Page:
292 of 500 signatures

The Limpopo Department of Education committed in court papers to provide transport to learners so that they can receive meals from their schools. But at least 40 learners from Rantshu Primary School in Mashashane are not receiving meals regularly as some live as far as eight kilometres from the school and cannot afford transportation. The Limpopo Department of Basic Education’s (DBE) excuse for not providing transport is that the school is not listed as a beneficiary of scholar transport [1]. Should low-income learners go hungry, because their school is not a current beneficiary of scholar transport?

The court has already ordered Minister of Basic Education Angie Motshekga to immediately roll out school feeding schemes to about 9 million learners, regardless of whether they are attending school or not. The effects of COVID19 have been devastating for many low-income families; hunger has doubled since the beginning of the national lockdown [2]. With our weak social relief measures and all the job cuts, this is the worst time for the Limpopo DBE to be denying learners meals that they desperately need in order to survive.

When we demanded that the Child Support Grant (CSG) be topped up by R500 per child, it was to avoid the situation we are now facing - children going hungry. We wanted pro-poor measures to support families facing increased poverty and food insecurity during and after lockdown [3]. The government did not give us what we demanded, so right now we must make sure that the government uses other means at its disposal, such as school feeding schemes, to make sure children are fed.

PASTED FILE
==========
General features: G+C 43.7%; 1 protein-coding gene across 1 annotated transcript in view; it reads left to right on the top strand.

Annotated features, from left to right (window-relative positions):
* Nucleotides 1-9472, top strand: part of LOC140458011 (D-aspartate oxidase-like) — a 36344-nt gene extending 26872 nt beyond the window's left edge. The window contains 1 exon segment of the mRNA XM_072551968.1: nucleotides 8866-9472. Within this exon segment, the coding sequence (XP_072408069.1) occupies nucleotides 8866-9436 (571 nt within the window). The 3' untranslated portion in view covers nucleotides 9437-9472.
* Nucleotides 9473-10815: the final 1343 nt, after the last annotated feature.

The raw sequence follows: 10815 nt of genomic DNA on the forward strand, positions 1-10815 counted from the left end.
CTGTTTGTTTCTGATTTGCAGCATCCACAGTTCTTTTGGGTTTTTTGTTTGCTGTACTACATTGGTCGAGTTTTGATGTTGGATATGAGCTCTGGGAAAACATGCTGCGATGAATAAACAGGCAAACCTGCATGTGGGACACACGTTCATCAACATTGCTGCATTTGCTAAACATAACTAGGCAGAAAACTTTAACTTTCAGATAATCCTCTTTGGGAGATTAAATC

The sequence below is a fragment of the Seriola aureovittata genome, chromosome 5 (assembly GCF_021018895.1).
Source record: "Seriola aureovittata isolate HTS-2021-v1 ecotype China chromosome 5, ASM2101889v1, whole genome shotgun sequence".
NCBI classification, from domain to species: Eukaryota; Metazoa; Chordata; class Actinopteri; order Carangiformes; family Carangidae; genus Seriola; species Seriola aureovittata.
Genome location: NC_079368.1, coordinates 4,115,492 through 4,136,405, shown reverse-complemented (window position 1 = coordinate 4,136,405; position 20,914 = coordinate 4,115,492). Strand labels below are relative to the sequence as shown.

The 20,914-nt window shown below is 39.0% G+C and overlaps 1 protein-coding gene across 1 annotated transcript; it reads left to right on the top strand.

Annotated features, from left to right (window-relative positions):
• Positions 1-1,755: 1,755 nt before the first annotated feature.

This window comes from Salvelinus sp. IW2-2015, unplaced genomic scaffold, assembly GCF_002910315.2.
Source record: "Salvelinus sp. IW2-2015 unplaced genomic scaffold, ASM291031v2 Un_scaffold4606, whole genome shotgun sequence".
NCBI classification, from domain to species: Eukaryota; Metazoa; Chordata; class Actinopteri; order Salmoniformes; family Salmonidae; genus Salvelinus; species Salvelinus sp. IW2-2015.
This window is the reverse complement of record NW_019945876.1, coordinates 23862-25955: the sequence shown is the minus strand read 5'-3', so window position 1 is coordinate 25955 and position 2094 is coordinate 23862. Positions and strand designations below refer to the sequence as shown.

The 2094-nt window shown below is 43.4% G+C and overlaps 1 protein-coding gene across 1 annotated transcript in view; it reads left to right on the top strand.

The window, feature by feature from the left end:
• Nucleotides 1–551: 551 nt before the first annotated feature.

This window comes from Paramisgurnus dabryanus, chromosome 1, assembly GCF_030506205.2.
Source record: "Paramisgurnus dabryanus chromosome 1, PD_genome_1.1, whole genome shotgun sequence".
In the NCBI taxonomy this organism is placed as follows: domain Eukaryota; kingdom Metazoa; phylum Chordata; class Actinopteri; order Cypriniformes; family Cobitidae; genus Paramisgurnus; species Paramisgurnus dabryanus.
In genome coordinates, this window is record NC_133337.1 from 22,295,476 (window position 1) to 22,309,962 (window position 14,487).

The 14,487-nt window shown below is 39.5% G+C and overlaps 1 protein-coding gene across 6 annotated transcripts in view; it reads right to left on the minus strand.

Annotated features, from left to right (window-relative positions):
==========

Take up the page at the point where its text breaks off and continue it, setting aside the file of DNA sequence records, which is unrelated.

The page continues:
When the government does not play its part to help low-income families, the burden to feed these families falls mostly on the shoulders of already struggling low-income black women. With people power, we can build enough pressure to amplify the voices of low-income families in rural areas, who are often ignored by the government. If we act now we can prevent the children of Rantshu Primary School and other Limpopo learners from missing any further meals. We can ensure that the DBE in Limpopo lives up to its legal obligation to transport learners in order to ensure that they are receiving all their meals.

Dear Limpopo MEC for Education, Polly Boshielo,

We the undersigned, call on you to fulfil your department’s legal obligation to provide scholar transport for learners to collect meals from their schools. Learners should not be denied meals even if their schools are not current beneficiaries of scholar transport.

[1] These learners are not getting school meals because transport to school costs too much, Bernard Chiguvare for GroundUp, 02 September 2020.

[2] Covid-19: Children eat wild plants to survive as hunger explodes, Justin Brown for GroundUp, 16 July 2020.

[3] Coalition calls on Cabinet to reconsider relief grants allocation, Children’s Institute - University of Cape Town, 28 April 2020.

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